Saturday, July 4, 2009

Marc Lamont Hill on Michael Jackson


by Dr. Marc Lamont Hill

Last week, the world lost one of its most precious treasures. Michael Jackson, the greatest entertainer to ever walk the earth, died tragically from cardiac arrest. While much of the media coverage has focused on the most salacious aspects of his life, Jackson has undoubtedly left a legacy that is bigger, broader and brighter than the words of his detractors.

To call Michael Jackson a superstar would be an extravagant understatement. In his early days with the Jackson 5, Michael Jackson demonstrated a level of childhood virtuosity unseen since the days of Mozart. Although he was only 8-years-old, Jackson channeled luminaries like Sammy Davis, Stevie Wonder and Sam Cook with the effortless grace of a veteran performer. As he grew into adulthood, Jackson moved from child prodigy to world-historical figure, selling more records and garnering more fans than anyone in human history. More important than numbers or money, Michael Jackson was the embodiment of the African-American cultural tradition, a living testimony to the creative imaginations of our gods and our ancestors.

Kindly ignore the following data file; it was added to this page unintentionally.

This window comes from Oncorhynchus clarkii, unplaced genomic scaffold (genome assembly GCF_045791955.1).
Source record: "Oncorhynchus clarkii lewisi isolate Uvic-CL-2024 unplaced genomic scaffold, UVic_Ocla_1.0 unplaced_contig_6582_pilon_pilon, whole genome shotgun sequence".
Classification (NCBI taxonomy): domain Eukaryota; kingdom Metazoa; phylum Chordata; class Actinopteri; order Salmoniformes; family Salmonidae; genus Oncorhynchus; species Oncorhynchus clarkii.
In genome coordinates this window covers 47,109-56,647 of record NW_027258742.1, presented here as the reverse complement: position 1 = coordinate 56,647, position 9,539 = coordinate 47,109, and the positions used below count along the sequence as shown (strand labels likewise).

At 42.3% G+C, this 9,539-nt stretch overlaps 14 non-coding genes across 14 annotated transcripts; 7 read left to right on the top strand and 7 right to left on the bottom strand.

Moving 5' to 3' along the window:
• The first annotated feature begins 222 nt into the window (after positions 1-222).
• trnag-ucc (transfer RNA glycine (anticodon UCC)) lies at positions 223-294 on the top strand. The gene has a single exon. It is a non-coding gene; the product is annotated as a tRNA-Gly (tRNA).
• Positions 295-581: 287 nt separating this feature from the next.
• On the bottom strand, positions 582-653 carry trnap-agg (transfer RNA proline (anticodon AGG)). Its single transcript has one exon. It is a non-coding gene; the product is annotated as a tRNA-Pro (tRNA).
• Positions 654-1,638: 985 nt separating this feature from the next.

Michael Jackson's extraordinary success, however, was not purely self- serving. In pushing MTV to play his videos, Jackson opened the door for countless artists to be seen and heard on mainstream cable video networks. Decades later, Jackson's songs, music videos and dance routines continue to provide the artistic foundations for everyone from Justin Timberlake to Chris Brown. His trans-racial appeal enabled contemporary prominent blacks like Oprah Winfrey and Barack Obama to enjoy universal appeal. On a more personal level, Michael Jackson was the first pretend boyfriend, imaginary brother and cultural hero of an entire generation of global citizens. In his best moments, Michael Jackson was quintessentially American, undeniably black and universally loved.

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